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Summary: Anyone could have hung as a thief next to Jesus - including one of us.

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The Passion Week story is filled with characters that we could, and perhaps should, spend time examining because they illustrate the human race of every historical age.

The status quo is present in the persons of the Pharisees and Sanhedrin. Every age of history has such people - religious or not. They are the ones with the power, influence, and wealth. They have gotten to where they are either by heritage or honest hard work or dishonesty and illegal means. And they sometimes are not about to let others have a share of what they have. They see Jesus as a threat that is to be eliminated.

There are those at the opposite ends from the status quo in every age. They are the disenfranchised. They are the revolutionaries. They seek to change the system. They are present in some of the disciples like Judas or in people who stand in the shadows of the towns and villages through which Jesus walked and cared while on His way to Jerusalem. They are out to change the system. They see Jesus as their hope for big changes of a revolutionary nature.

Then there are those who are there because they are simply in that place and time at that place and time. They are present in the Roman Soldiers who beat Jesus and nail Him to the cross. They are there because that is where their orders sent them. It is their tour of duty. Jesus is just another person who is being executed. They could care less who is being executed. They are carrying out orders.

Then there are the two thieves who will hang next to Jesus. Where do we place them? Where do we see them in relation to the human race? How do they view Jesus?

We could argue that they are a part of revolutionaries who seek major change by trying to overthrow the Roman government. They may even argue that they were framed for their offenses because of their political connections.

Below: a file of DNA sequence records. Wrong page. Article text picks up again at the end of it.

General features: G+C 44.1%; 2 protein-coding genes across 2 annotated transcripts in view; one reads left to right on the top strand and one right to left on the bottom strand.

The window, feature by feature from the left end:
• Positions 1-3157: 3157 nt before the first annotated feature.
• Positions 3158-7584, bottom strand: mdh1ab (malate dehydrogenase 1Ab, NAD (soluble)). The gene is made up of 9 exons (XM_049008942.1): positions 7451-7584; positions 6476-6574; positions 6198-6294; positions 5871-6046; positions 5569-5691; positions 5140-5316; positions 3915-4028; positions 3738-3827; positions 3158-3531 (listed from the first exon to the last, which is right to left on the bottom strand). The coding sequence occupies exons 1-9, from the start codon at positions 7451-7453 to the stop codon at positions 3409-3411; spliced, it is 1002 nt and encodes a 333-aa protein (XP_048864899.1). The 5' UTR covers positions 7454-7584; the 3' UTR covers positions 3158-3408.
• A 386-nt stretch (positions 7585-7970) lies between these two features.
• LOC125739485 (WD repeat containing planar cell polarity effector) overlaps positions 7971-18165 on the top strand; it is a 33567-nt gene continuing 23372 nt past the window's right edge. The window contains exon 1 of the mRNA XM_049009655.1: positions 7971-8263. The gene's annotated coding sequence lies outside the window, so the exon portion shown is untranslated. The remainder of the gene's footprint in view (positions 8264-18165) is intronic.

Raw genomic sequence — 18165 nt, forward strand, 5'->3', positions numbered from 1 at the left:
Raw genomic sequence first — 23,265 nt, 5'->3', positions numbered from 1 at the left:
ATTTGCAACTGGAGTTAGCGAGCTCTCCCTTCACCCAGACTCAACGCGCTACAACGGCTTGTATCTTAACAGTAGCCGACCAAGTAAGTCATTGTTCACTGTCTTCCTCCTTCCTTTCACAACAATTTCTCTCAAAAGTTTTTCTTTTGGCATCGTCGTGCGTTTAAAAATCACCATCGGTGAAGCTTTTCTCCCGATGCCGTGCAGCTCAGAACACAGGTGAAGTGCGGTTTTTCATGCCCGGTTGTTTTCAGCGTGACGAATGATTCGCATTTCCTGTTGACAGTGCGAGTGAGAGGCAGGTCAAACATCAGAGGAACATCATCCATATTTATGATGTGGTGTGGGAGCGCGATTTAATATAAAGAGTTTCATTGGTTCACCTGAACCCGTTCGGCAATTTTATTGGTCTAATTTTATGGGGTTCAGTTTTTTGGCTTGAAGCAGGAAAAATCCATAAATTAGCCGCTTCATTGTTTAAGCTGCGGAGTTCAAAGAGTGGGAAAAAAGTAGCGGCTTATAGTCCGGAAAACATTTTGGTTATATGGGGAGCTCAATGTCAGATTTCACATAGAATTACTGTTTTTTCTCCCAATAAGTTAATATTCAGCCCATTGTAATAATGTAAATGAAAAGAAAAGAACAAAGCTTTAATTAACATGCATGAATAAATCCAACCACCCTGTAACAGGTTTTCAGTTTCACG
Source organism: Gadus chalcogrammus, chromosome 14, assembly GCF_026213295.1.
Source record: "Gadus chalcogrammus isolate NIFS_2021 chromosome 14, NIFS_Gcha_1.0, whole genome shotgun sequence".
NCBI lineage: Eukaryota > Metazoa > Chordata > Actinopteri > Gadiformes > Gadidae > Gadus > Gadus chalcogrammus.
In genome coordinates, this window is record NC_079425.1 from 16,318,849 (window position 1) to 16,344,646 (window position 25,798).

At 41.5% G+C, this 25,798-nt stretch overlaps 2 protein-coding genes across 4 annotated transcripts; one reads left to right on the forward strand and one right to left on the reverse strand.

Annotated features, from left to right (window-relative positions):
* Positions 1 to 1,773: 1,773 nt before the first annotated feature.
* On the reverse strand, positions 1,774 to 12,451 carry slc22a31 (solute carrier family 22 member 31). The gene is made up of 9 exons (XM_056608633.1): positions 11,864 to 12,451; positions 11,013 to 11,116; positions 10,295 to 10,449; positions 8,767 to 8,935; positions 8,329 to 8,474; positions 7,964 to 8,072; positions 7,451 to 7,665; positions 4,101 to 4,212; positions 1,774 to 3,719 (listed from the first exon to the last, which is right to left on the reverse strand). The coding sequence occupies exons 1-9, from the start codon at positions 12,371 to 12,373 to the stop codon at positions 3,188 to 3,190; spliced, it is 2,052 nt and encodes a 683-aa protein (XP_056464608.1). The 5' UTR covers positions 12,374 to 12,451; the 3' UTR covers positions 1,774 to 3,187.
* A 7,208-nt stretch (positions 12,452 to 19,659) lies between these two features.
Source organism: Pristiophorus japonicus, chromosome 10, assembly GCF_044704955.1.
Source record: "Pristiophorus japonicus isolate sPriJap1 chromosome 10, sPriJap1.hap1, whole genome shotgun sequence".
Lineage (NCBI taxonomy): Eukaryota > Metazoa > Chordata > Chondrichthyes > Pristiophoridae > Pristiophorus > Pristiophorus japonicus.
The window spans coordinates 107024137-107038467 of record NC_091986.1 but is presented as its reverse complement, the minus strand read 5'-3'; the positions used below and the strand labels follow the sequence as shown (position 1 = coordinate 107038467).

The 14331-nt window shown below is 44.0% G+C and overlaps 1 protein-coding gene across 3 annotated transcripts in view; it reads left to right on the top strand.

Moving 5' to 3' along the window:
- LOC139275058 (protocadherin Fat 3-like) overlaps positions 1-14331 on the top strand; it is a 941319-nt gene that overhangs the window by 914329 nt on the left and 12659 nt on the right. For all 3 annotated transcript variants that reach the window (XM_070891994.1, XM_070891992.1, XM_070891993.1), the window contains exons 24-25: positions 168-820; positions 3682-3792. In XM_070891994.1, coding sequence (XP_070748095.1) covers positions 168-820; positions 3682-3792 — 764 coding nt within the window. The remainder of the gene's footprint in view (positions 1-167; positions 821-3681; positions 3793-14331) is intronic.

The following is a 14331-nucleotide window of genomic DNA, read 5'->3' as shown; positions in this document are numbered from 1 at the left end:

Or we could argue that they are simply there because of the choices they made and were caught and are facing the punishment. Haley notes, “crucifixion was Rome’s punishment for slaves, foreigners, and criminals who were not Roman citizens.” And Leon-Dufour concurs with Haley when he says; “It was applied to slaves and non-citizens (in the case of a revolt, or theft or murder), sometimes to citizens (in the case of high treason).” But no matter what the reason, they were found guilty and were sentenced to death.

Who were these two men? We know little about them but their responses to Jesus while hanging alongside Him says volumes about who they are and about us because the two thieves represent the two basic responses to Christ that are common to all of human history.

In our text for this morning, Luke 23:32-43, we notice the following about these two men:

1. They hung alongside Jesus.

2. They both observed the intense mockery and ridicule of Jesus.

3. They both heard him called in jest, “The King of the Jews.”

4. One thief joins in the horrific and merciless verbal abuse of Jesus challenging Him to save Himself and them from death.

5. The other thief rebukes his cohort by reminding him that they are deserving of their punishment while Jesus is not deserving of His.


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